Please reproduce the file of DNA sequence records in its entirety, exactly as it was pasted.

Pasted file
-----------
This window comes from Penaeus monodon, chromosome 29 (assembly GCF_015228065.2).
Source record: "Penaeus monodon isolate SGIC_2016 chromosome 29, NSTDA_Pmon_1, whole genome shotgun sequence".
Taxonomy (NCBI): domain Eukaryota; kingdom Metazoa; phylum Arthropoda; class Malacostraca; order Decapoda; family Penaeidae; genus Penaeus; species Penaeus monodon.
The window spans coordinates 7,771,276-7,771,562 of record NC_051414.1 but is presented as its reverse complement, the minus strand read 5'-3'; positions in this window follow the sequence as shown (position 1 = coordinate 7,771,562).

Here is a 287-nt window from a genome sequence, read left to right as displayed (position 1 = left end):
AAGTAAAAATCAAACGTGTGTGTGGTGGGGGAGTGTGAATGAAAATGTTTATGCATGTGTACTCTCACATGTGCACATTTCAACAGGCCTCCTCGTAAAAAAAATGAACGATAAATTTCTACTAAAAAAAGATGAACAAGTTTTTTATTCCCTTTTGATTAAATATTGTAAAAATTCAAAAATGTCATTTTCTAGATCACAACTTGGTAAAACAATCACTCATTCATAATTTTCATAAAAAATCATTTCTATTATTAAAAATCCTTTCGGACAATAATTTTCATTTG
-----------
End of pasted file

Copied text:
This window comes from Penaeus monodon, chromosome 29 (assembly GCF_015228065.2).
Source record: "Penaeus monodon isolate SGIC_2016 chromosome 29, NSTDA_Pmon_1, whole genome shotgun sequence".
Taxonomy (NCBI): domain Eukaryota; kingdom Metazoa; phylum Arthropoda; class Malacostraca; order Decapoda; family Penaeidae; genus Penaeus; species Penaeus monodon.
The window spans coordinates 7,771,276-7,771,562 of record NC_051414.1 but is presented as its reverse complement, the minus strand read 5'-3'; positions in this window follow the sequence as shown (position 1 = coordinate 7,771,562).

Here is a 287-nt window from a genome sequence, read left to right as displayed (position 1 = left end):
AAGTAAAAATCAAACGTGTGTGTGGTGGGGGAGTGTGAATGAAAATGTTTATGCATGTGTACTCTCACATGTGCACATTTCAACAGGCCTCCTCGTAAAAAAAATGAACGATAAATTTCTACTAAAAAAAGATGAACAAGTTTTTTATTCCCTTTTGATTAAATATTGTAAAAATTCAAAAATGTCATTTTCTAGATCACAACTTGGTAAAACAATCACTCATTCATAATTTTCATAAAAAATCATTTCTATTATTAAAAATCCTTTCGGACAATAATTTTCATTTG